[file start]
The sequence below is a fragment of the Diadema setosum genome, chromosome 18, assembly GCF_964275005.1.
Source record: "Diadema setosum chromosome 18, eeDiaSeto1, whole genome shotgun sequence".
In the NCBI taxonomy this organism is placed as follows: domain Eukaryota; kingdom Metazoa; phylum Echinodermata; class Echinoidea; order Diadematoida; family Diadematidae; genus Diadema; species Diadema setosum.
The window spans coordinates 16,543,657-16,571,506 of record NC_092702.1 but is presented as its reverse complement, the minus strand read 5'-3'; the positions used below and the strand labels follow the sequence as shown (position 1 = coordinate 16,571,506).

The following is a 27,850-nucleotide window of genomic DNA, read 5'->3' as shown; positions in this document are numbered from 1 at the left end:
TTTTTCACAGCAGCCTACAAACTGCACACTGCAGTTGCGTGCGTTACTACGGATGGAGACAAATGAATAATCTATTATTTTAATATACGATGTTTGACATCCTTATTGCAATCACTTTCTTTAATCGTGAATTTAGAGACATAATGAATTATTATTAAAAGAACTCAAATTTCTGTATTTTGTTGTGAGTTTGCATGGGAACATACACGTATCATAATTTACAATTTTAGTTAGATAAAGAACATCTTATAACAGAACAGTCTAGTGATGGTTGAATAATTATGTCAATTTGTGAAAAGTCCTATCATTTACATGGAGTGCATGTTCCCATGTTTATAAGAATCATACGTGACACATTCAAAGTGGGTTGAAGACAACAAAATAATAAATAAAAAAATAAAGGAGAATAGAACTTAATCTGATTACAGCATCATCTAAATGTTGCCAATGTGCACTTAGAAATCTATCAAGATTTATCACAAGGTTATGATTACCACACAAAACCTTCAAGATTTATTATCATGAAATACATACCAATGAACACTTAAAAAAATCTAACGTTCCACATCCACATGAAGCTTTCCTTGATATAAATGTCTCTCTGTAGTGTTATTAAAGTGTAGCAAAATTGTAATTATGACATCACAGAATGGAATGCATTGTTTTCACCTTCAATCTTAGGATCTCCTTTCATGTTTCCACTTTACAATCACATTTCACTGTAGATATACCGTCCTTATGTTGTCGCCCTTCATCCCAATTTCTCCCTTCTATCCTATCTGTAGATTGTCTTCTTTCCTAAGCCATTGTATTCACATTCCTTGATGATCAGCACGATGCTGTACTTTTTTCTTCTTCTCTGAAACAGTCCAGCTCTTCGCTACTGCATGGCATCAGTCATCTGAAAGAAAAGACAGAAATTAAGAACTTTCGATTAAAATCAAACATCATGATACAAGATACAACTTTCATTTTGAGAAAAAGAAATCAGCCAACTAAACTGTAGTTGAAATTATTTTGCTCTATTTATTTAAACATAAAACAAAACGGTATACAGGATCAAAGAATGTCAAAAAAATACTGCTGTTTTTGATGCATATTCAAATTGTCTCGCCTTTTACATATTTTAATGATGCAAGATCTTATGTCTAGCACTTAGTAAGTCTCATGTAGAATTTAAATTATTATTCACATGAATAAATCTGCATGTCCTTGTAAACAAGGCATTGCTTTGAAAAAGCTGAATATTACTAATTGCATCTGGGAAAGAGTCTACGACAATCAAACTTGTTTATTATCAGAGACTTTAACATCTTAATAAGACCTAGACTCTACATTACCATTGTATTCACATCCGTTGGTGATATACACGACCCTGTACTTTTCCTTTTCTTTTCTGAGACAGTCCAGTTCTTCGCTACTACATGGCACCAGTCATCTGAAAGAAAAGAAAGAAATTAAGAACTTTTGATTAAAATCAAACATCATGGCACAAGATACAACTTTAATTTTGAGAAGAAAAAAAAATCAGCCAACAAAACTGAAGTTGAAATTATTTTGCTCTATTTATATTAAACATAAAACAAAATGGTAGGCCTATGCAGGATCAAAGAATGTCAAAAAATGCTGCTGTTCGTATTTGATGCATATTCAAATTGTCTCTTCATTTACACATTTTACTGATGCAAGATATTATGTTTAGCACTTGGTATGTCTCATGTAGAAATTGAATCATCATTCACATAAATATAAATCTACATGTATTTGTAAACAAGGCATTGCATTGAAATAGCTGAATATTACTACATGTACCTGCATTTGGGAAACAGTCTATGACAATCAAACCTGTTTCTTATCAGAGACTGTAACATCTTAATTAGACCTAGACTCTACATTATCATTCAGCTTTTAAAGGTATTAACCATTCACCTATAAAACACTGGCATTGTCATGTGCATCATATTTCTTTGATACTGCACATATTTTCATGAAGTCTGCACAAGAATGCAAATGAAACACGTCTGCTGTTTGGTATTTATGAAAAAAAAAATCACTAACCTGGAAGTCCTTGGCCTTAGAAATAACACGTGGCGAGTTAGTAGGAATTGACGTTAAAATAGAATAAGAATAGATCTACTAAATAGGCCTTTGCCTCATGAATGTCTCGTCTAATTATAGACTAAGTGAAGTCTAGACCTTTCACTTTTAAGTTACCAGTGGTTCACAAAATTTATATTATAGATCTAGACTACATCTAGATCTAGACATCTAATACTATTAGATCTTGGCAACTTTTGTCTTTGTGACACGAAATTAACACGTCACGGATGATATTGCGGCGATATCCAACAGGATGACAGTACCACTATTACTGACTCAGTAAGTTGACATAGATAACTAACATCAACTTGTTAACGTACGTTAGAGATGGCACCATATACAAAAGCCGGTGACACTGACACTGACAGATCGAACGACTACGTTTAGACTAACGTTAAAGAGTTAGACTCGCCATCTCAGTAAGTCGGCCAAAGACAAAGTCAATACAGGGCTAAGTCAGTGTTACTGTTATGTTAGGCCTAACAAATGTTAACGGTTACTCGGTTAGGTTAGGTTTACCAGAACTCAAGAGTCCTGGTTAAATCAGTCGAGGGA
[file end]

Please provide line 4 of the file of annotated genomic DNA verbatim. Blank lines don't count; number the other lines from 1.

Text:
The window spans coordinates 16,543,657-16,571,506 of record NC_092702.1 but is presented as its reverse complement, the minus strand read 5'-3'; the positions used below and the strand labels follow the sequence as shown (position 1 = coordinate 16,571,506).